The sweat gently trickles its way down my face and into my chef’s coat collar. I wipe the fresh trimmings of fennel, chives, and shallots left my small cutting board into the special trimmings container for use tomorrow in making the stock. Automatically, I clean my area in a few strokes while then in one fluent movement opening the (lower fridge), spinning and holding the fridge’s door open with the edge of my shoe as I gently place a new copper saucier filled with fresh ingredients necessary for the dishes on line in pick-up. The smell of a properly seasoned fresh fillet of rouget gently sizzling in fine olive oil with tomato confit dances its way towards one nostril, the fillet of St. Pierre and basil finds the other. I continue the spin grabbing what is needed for the new orders with my right hand while harmoniously closing the door with my left hip as I begin to organize and get what I need lined up so everything else can flow smoothly and we can keep up with the orders. Trimmed baby fennel, tourneed baby radishes, and winter vegetables are gently making their way to just underdone in our signature bouillabaisse cream reduction so they can be “just right” when the dish is placed on the guests table.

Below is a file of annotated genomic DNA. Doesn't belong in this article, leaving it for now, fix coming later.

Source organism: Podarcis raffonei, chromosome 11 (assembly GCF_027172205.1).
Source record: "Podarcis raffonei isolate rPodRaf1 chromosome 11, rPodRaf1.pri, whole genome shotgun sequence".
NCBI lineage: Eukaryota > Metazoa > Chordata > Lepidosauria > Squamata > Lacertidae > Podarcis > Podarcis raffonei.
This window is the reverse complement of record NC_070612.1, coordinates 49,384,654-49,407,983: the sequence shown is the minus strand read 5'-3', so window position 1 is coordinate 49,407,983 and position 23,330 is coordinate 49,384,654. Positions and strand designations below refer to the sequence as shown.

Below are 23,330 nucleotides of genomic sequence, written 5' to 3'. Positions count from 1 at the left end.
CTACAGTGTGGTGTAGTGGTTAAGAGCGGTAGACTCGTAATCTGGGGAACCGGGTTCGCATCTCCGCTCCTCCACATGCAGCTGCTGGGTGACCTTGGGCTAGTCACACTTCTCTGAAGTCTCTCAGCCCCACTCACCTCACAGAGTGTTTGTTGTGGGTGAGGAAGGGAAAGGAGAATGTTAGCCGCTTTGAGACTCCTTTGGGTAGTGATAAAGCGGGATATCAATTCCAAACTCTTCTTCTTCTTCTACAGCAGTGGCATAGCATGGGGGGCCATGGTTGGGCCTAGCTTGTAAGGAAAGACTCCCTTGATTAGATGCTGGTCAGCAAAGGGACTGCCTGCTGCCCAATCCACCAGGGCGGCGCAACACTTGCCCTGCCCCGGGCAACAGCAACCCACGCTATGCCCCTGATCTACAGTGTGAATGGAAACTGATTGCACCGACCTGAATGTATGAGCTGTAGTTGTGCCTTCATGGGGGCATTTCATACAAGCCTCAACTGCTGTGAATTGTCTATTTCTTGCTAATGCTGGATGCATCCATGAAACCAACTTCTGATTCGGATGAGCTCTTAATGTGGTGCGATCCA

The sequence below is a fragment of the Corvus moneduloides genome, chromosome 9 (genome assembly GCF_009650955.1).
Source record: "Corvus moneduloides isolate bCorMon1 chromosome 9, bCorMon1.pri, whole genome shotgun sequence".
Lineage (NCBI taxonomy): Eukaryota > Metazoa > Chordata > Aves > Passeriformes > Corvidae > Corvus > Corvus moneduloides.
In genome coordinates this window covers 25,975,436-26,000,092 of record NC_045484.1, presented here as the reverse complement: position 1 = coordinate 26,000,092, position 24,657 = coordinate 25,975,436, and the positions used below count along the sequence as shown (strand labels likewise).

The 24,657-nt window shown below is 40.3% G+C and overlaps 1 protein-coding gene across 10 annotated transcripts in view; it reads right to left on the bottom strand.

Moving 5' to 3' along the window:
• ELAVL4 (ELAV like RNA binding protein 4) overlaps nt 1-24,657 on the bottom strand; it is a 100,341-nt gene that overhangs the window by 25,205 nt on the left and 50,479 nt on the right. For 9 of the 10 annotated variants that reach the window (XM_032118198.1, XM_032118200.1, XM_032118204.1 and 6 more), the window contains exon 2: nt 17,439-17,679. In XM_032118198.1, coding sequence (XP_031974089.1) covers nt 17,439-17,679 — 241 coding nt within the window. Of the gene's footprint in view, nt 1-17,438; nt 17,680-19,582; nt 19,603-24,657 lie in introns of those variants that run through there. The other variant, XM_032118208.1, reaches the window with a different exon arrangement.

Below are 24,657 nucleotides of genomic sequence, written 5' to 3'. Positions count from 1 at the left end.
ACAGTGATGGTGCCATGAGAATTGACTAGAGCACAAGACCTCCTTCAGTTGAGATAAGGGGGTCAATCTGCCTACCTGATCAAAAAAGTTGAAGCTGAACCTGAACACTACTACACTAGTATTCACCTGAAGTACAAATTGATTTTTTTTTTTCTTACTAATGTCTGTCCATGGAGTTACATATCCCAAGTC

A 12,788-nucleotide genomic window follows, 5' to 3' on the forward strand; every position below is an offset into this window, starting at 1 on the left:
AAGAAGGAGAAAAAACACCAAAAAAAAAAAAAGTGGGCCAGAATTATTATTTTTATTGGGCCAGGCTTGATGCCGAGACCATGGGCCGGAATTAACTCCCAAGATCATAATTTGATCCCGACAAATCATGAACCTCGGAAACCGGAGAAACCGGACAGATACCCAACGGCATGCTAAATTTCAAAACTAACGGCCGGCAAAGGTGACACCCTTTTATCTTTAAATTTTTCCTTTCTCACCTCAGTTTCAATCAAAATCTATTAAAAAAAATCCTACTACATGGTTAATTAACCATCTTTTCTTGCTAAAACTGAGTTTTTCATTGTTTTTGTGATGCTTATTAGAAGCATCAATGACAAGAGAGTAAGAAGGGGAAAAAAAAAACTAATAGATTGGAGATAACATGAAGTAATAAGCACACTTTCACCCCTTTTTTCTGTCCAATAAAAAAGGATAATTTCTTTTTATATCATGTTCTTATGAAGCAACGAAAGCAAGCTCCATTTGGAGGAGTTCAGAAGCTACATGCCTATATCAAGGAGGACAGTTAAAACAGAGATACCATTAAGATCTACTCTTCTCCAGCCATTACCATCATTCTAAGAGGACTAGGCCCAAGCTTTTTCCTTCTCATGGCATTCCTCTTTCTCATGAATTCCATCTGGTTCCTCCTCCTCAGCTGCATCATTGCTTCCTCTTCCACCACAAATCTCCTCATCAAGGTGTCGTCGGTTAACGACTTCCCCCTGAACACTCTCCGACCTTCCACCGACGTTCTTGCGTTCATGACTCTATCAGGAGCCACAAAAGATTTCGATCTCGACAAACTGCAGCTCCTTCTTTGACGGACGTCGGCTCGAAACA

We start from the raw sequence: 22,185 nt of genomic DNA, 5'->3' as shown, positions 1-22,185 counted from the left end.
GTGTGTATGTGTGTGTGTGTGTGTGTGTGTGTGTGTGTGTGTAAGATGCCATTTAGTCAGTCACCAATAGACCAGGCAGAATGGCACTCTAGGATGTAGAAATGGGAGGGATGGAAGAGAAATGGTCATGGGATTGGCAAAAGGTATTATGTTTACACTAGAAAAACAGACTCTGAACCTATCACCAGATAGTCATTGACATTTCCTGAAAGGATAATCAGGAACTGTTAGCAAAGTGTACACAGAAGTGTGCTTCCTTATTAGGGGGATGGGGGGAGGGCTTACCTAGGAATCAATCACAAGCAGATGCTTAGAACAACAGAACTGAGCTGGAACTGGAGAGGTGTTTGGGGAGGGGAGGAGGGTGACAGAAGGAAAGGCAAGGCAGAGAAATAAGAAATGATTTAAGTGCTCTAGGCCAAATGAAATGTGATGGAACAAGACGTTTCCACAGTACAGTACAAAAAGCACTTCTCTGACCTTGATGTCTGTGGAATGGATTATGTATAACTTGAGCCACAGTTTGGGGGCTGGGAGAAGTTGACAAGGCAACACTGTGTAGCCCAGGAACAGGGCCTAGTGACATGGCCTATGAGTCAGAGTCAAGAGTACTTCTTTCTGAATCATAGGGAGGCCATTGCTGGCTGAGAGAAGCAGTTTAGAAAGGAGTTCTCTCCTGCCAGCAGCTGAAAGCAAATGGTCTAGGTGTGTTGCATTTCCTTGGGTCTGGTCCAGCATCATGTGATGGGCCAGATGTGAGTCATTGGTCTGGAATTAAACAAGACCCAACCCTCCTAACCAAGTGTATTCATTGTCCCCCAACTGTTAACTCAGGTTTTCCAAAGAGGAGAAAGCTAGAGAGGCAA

It could be culinary heaven except for the problem. There is a new guy on our station. As everyone knows in the kitchen, “the new guy” can either win his spot with honor and glory or get kicked off his spot because of failure to perform. As is the criterion with our modern women. Unluckily for him, he got the short end of the stick ça soiree. The dishes that passed through him for finishing touches just aren’t up to par. Through the flames, heat, smoldering sweat, and mirage of constantly moving bodies in what is known to be the “hottest” Three Michelin Star kitchen in Paris, using my peripheral vision I notice the chef leave his “captain’s” post. This, in any kitchen, means that it’s hit the fan and that it’s time for the very big heavy duty “open up a can of whoop-ass” trouble. At that moment, as in the twilight zone, everything stops.